Spatial targeting of payments for environmental services: A tool for boosting conservation benefits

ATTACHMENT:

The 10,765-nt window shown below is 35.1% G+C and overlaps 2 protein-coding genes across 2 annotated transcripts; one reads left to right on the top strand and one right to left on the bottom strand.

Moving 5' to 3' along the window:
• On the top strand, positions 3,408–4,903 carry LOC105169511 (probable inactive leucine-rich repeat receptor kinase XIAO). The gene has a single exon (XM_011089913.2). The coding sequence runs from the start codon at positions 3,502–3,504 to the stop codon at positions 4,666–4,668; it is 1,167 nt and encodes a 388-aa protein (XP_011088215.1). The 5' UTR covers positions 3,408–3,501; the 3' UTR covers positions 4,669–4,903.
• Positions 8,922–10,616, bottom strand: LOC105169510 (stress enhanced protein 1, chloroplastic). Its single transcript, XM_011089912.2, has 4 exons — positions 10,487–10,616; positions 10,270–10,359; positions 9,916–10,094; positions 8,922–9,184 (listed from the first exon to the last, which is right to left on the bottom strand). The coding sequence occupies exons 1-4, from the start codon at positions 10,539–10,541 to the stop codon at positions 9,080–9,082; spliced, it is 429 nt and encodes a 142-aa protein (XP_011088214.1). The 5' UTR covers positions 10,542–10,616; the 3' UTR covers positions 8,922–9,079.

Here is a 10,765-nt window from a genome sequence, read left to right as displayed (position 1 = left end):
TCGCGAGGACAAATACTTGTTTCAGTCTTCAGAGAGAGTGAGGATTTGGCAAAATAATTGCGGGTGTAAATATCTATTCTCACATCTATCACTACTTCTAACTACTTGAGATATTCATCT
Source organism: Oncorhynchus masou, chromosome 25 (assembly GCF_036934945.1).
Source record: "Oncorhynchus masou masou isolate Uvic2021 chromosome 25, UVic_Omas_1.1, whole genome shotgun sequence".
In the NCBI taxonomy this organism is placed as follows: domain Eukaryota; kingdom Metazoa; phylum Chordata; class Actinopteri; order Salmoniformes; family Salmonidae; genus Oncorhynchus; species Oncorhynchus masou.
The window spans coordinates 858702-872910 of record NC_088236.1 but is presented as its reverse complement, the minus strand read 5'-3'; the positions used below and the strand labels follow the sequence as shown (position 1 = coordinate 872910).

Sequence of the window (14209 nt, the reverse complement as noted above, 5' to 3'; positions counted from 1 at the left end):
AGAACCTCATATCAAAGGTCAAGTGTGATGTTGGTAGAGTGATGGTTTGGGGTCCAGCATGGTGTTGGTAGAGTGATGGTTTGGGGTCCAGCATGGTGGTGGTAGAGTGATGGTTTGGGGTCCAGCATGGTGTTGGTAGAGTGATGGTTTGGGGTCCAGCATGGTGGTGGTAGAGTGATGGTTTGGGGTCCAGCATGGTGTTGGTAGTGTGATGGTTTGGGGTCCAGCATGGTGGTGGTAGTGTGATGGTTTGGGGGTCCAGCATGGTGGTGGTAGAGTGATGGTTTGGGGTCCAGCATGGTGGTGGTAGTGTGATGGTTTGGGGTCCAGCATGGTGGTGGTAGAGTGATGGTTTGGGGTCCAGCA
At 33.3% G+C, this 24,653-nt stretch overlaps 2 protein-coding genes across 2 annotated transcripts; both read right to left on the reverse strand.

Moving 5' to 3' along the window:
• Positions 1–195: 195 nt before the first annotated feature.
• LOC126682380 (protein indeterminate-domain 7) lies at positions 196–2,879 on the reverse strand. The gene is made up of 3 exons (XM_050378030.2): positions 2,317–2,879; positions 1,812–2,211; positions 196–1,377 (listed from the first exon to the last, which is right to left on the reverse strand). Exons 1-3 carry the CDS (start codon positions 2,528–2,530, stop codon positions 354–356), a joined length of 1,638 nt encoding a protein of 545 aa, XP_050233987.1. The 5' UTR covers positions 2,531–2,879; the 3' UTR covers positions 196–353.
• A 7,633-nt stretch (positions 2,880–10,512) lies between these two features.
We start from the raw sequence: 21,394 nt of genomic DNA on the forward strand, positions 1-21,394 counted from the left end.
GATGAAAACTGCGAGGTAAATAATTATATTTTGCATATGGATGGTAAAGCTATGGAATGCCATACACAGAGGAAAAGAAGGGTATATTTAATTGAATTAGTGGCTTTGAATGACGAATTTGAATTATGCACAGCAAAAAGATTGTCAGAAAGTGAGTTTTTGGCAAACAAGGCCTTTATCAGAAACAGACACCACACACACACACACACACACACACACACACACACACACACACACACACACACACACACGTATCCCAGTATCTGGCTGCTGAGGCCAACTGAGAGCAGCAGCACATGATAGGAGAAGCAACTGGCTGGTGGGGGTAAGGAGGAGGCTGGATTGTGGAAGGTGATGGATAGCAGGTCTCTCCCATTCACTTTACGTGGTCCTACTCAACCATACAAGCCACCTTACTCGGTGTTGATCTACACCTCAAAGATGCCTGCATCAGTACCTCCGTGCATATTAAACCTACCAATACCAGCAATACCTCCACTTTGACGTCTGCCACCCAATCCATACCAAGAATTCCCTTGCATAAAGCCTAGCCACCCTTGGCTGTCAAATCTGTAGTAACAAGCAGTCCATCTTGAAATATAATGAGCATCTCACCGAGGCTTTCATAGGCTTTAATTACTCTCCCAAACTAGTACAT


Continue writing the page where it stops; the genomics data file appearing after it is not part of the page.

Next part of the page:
Payments for environmental services (PES) have become an increasingly popular market-based instrument to translate external, non-market environmental services into financial incentives for landowners to preserve the ecosystems that provide the services. However, lack of spatial differentiation in the targeting mechanism may lead to efficiency losses. Addressing this challenge, we construct an applied site selection tool, which takes into account three variables that vary in space: environmental services provided, risks of losing those services, and participation costs. Using data from Costa Rica's Nicoya Peninsula, we empirically test the tool's potential to increase the financial efficiency of the forest-focused PES program in place. Results show that, given a fixed budget, efficiency increases radically if per hectare payments are aligned to landowners' heterogeneity in participation costs, involving opportunity, transaction and direct costs of protection, respectively. Selecting sites based on environmental service potential also moderately increases efficiency. Overall additionality could in the best case be doubled, but remains generally limited due to current low deforestation risks prevailing in Costa Rica. To take advantage of the high efficiency potentials of flexible payments, we propose inverse auction systems as a cost-effective approach for the determination of micro-level participation costs.
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